April 20, 2024 12:25 pm
Close this search box.

National News

Racial Justice Act case could affect NC death row inmates

Credit: iStock

By Shanteya Hudson, March 8, 2024

A first-of-its-kind case in Johnston County could affect the futures of more than 100 people on death row in North Carolina. It’s the Racial Justice Act case of Hasson Bacote.

Gretchen Engel, executive director of the Center for Death Penalty Litigation, said that what sets this hearing apart is that it’s examining patterns and implications of racism in the death penalty for the entire state, rather than focusing solely on Bacote’s individual case.

“This is a case that will allow the court to consider an unprecedented amount of evidence related to the question of whether the death penalty is administered fairly in North Carolina, or whether race affects who sits on the juries,” she said.

Bacote was sentenced to death in 2007 for his role in a deadly robbery. Last week, Engel said, experts showed how racial disparities in jury selection disproportionately affect Black jurors across the state. This week, experts explored the history of the death penalty in North Carolina, and racism in Johnston County.

About 136 people are on death row in North Carolina; about 60% are people of color. According to the North Carolina Coalition of Alternatives to the Death Penalty, nearly half were sentenced by majority-white juries. By addressing the systemic issues that underpin capital punishment, Engel said, the evidence presented in this hearing could have far-reaching impacts.

“If the judge finds that there is discrimination across the state of North Carolina, not simply in Mr. Bacote’s case,” she said, “that could have implications for other people who are under sentence of death and residing on death row here in our state.”

After Bacote’s team presents its evidence, the state will present its case. North Carolina hasn’t executed anyone since 2006 because of legal issues surrounding lethal-injection drugs. The governor is unable to schedule executions because of ongoing litigation related to the Racial Justice Act.

This story is republished from NC Newsline under a Creative Commons license. Read the original story.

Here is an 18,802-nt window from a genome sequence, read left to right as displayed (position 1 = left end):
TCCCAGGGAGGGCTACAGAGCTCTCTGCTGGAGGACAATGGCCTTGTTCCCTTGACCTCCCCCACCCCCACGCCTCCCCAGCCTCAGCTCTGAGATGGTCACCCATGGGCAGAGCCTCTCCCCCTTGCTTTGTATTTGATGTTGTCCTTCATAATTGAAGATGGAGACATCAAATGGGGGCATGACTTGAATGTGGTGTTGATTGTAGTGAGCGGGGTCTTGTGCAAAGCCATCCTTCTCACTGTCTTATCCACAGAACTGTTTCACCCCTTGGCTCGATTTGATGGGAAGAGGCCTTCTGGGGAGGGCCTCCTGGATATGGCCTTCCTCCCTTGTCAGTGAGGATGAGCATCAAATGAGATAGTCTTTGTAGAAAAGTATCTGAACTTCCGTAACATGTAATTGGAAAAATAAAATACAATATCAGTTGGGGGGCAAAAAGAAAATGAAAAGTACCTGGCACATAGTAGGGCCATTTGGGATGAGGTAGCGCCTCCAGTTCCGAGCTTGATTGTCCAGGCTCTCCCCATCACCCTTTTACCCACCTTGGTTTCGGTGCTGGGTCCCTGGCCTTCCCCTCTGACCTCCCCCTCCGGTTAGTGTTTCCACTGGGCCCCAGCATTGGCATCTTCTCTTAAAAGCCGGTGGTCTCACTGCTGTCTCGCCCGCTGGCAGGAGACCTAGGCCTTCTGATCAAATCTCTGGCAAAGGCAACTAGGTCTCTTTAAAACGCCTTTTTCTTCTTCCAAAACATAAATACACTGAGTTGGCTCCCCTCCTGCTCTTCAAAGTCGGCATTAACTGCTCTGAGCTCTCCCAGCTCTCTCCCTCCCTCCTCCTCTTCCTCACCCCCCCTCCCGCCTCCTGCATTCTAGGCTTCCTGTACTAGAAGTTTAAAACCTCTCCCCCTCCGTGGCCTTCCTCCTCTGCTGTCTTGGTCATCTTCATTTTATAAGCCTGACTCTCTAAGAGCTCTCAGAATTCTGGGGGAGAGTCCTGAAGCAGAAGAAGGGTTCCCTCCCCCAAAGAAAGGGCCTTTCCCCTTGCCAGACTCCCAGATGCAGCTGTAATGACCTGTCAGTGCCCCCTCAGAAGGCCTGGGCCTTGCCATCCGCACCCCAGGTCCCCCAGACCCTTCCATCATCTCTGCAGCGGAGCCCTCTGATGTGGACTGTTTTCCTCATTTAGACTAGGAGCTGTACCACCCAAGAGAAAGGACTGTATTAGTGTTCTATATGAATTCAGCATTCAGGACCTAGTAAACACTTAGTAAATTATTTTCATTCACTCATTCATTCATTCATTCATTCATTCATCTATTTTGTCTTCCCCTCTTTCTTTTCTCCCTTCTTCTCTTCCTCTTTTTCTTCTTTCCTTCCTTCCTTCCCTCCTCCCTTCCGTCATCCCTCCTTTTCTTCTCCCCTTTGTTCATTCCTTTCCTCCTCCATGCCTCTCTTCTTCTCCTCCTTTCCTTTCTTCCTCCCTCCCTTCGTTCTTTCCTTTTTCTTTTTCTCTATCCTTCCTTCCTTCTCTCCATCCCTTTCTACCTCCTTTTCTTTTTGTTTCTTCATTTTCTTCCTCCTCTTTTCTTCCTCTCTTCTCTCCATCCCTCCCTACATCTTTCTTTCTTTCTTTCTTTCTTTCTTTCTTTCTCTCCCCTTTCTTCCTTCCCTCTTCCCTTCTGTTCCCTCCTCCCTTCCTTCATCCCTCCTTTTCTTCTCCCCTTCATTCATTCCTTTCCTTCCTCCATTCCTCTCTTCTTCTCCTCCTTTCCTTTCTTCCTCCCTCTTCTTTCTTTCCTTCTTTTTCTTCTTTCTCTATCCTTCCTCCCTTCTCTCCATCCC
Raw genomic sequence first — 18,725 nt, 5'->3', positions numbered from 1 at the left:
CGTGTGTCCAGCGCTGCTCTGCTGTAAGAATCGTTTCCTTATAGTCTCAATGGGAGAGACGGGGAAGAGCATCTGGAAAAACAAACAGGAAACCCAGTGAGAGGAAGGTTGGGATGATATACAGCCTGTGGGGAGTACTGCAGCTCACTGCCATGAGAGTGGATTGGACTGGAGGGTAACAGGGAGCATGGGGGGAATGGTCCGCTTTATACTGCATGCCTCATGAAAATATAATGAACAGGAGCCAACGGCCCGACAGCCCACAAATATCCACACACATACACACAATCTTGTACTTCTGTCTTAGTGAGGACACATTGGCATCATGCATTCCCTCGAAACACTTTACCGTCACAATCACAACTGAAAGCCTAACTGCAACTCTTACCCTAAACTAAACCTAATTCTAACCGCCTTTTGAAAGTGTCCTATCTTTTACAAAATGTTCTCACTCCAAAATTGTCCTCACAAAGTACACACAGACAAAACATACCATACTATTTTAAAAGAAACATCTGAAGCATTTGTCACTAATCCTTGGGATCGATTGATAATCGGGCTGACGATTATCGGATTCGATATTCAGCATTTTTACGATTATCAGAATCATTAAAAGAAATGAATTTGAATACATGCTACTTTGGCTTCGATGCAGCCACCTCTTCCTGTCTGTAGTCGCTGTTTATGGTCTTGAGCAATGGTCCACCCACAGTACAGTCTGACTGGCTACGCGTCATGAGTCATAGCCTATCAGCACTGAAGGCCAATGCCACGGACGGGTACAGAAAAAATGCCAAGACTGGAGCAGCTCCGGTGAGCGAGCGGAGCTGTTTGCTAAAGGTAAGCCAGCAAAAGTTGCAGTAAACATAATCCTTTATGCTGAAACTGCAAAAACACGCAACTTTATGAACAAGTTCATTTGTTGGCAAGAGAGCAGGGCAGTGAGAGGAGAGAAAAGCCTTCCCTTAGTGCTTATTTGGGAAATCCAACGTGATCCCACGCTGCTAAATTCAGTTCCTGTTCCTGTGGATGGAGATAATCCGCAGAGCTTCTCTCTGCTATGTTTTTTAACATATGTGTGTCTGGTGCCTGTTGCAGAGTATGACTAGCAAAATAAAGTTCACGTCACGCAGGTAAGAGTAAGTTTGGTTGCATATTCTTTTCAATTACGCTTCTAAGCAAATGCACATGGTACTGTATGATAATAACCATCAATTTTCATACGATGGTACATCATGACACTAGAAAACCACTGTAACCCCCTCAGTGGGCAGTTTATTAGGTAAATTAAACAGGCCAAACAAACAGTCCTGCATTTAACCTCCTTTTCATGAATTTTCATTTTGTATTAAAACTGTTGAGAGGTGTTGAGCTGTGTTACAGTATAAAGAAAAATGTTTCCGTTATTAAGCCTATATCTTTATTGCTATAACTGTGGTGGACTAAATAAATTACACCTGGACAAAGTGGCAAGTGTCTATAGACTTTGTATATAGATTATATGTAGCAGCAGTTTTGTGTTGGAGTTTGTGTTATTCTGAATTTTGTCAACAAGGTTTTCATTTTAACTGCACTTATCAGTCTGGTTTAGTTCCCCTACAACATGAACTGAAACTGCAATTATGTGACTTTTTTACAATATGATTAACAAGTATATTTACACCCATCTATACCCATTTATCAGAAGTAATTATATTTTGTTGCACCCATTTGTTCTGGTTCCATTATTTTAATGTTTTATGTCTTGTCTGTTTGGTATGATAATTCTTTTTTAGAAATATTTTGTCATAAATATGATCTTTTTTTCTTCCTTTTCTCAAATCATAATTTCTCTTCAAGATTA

Solar leases help NC farm owners up revenues, keep homestead

In the serene fields of Pendleton, North Carolina, Ajulo Othow, founder of EnerWealth Solutions, draws inspiration from her post-Katrina economic development work to establish solar installations that not only respect the landscape but offer sustainable income to local landowners. Her projects prioritize minimal disruption while maximizing benefits, reflecting a thoughtful approach to renewable energy in rural settings, and enhancing both economic and environmental resilience.

North Carolina Tenants Union seeks to level playing field in state’s tight housing market

In response to challenges faced by North Carolina tenants, including unjust evictions, unaffordable rent hikes, and poor living conditions, the North Carolina Tenants Union (NCTU) was officially launched with the aim of empowering tenants through collective action for fairer housing policies and laws. With a statewide network of local tenant unions, NCTU focuses on crucial issues such as legal representation in eviction proceedings, strengthening housing codes, and facilitating collective bargaining for lease renegotiations.

Troubled waters: DEQ proposes adding 400+ miles of streams, rivers to impaired list

Despite Bogue Sound’s serene appearance along North Carolina’s Crystal Coast, it faces significant environmental threats from bacteria due to aging wastewater infrastructure and other pollution sources, prompting a proposal to list over 1,500 acres of the sound on the federal impaired waterways list for the year. This situation underscores a broader concern across the state, with over 400 miles of streams and rivers proposed to be added to this list, reflecting the ongoing challenge of balancing development and environmental preservation.